• Style is not necessarily separate from substance

The artistic angle to everything he did was probably what made Jobs’ products unique and exceptional. In the technology industry, his passion for art and style particularly as a leader, was second to none. Many of the technological firms prefer to hold function with higher regard than style. With Jobs, style was just as important as the function of the product which likely lead to painstaking iterations in the design of the same product in order to have the function fit the form. By valuing beauty in all of the products they developed, Apple appealed to the visual and human side of consumers and attracted a group of people who would have otherwise never used a personal computer or a mobile phone. Therefore, art and beauty are actually very important in life and should be regarded with high esteem. This is a key lesson particularly in African schools where the arts are not celebrated and considered inferior to more scientific subjects. Personally, I consider science to be critical for development of humans and society but the arts equally have a significant role to play.

  • Treat others with respect and dignity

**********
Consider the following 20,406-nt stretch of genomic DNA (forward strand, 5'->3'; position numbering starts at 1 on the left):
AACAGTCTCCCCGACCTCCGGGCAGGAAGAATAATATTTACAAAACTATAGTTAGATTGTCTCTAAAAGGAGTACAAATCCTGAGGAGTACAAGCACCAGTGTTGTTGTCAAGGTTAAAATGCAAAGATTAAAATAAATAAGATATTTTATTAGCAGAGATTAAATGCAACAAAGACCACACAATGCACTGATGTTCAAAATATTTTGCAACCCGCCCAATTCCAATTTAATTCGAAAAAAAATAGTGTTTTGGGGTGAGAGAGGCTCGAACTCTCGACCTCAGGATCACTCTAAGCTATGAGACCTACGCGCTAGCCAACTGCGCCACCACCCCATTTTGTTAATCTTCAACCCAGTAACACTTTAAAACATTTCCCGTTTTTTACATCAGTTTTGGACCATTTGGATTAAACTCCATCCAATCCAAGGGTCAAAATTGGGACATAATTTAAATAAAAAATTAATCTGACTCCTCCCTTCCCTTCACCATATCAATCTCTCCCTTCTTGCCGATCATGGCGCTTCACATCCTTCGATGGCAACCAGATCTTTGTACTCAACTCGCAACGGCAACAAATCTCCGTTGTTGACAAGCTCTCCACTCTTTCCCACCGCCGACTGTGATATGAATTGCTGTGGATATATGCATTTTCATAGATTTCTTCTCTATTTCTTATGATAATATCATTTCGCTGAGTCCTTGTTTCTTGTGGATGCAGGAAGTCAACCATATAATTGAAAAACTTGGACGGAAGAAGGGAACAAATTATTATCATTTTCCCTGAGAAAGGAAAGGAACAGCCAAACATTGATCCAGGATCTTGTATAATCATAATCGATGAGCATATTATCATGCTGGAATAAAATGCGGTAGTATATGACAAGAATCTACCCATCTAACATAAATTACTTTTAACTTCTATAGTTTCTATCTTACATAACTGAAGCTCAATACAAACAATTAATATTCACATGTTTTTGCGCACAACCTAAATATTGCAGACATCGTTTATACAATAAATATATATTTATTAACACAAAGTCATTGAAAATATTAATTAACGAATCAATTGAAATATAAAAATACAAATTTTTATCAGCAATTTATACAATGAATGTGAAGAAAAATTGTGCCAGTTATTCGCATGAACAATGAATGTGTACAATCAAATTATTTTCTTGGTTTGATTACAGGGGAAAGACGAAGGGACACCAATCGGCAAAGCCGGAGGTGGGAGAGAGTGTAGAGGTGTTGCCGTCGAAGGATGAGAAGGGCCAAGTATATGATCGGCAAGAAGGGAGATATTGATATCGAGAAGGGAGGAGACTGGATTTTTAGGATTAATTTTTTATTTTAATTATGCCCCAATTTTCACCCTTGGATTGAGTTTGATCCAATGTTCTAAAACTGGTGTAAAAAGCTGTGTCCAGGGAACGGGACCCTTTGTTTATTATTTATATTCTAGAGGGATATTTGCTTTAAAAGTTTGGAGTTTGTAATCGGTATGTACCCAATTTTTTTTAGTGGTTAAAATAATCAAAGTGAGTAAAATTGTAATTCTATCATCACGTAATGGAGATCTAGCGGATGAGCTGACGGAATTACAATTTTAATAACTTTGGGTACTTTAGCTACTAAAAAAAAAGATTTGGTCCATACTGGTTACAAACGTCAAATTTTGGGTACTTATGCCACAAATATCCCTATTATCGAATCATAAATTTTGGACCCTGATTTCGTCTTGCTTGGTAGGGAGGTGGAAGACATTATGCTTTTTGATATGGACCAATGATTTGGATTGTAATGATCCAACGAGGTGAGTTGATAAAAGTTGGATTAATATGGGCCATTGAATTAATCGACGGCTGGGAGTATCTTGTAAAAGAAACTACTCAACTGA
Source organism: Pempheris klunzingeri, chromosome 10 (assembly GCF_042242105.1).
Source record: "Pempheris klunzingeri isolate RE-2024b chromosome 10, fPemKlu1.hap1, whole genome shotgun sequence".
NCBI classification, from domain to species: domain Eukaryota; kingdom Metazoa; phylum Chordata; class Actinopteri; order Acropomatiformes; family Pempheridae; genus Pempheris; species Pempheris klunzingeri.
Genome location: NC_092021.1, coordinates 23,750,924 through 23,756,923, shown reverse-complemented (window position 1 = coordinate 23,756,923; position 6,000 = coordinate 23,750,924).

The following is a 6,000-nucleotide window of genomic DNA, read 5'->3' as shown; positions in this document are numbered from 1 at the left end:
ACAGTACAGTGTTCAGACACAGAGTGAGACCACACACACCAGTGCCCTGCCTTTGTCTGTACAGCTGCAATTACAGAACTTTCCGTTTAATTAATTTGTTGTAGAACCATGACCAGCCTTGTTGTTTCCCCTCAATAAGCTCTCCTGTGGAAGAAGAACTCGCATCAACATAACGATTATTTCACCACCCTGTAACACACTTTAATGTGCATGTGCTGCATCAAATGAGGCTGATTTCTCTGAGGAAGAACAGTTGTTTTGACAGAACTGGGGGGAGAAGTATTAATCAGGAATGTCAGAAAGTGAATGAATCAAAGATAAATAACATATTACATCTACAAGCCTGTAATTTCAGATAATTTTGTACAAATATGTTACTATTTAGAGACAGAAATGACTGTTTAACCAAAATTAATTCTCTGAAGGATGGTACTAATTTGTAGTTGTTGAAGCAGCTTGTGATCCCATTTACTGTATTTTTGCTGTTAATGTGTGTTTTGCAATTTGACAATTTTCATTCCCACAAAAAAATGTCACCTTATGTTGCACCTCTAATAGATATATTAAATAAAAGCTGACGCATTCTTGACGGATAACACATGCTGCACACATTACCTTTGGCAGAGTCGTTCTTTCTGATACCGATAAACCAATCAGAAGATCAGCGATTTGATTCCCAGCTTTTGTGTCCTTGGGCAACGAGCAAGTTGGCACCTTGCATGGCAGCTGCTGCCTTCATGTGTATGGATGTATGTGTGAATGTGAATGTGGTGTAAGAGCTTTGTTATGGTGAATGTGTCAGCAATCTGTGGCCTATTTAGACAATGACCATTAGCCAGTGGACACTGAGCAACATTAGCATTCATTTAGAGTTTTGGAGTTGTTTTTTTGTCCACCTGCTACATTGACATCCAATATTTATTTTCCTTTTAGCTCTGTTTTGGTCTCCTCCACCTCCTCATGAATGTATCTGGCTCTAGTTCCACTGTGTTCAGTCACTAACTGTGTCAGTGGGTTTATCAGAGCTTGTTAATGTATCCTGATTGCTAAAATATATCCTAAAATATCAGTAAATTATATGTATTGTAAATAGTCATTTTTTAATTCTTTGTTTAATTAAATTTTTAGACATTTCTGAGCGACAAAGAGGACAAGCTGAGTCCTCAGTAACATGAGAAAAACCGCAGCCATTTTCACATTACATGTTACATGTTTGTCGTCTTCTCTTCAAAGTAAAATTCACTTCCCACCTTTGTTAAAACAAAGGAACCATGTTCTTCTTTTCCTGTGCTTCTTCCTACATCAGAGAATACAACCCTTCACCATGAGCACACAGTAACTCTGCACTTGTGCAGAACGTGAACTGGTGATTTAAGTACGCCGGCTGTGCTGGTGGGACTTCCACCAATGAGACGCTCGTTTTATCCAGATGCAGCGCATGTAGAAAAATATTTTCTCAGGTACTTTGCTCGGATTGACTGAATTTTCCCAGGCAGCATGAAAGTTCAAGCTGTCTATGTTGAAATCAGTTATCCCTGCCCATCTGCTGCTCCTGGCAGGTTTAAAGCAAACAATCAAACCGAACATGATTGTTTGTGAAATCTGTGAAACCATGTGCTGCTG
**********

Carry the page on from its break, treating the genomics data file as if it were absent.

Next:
I think the downside of Job’s genius was that he would treat people brutally with very little consideration for their welfare or feelings. For him, the end justified the means. One line in the book states that his rough and prickly nature hurt him more than it helped him. I tend to believe this. Had he treated people with more respect and compassion, who knows what greater products he could have developed? For me, treating others with dignity and respect and indeed showing love to others is something that is critical in humanity or we will end up a failed world. (current wars and violence is a clear result of the lack of empathy and love in the world.)

Also, success can be measured in various ways and like beauty, it depends on the eye of the beholder. Just because he was successful in developing amazing products, doesn’t mean he was successful in other areas of life which others would consider more important. I hope to appreciate the positive aspects in his life and learn for the negative aspects. As stated in the book, his life is a both an inspiring and cautionary tale.

I really tried to compress this one but didn’t manage to loll…. There’s a lot more in the book so I would recommend it!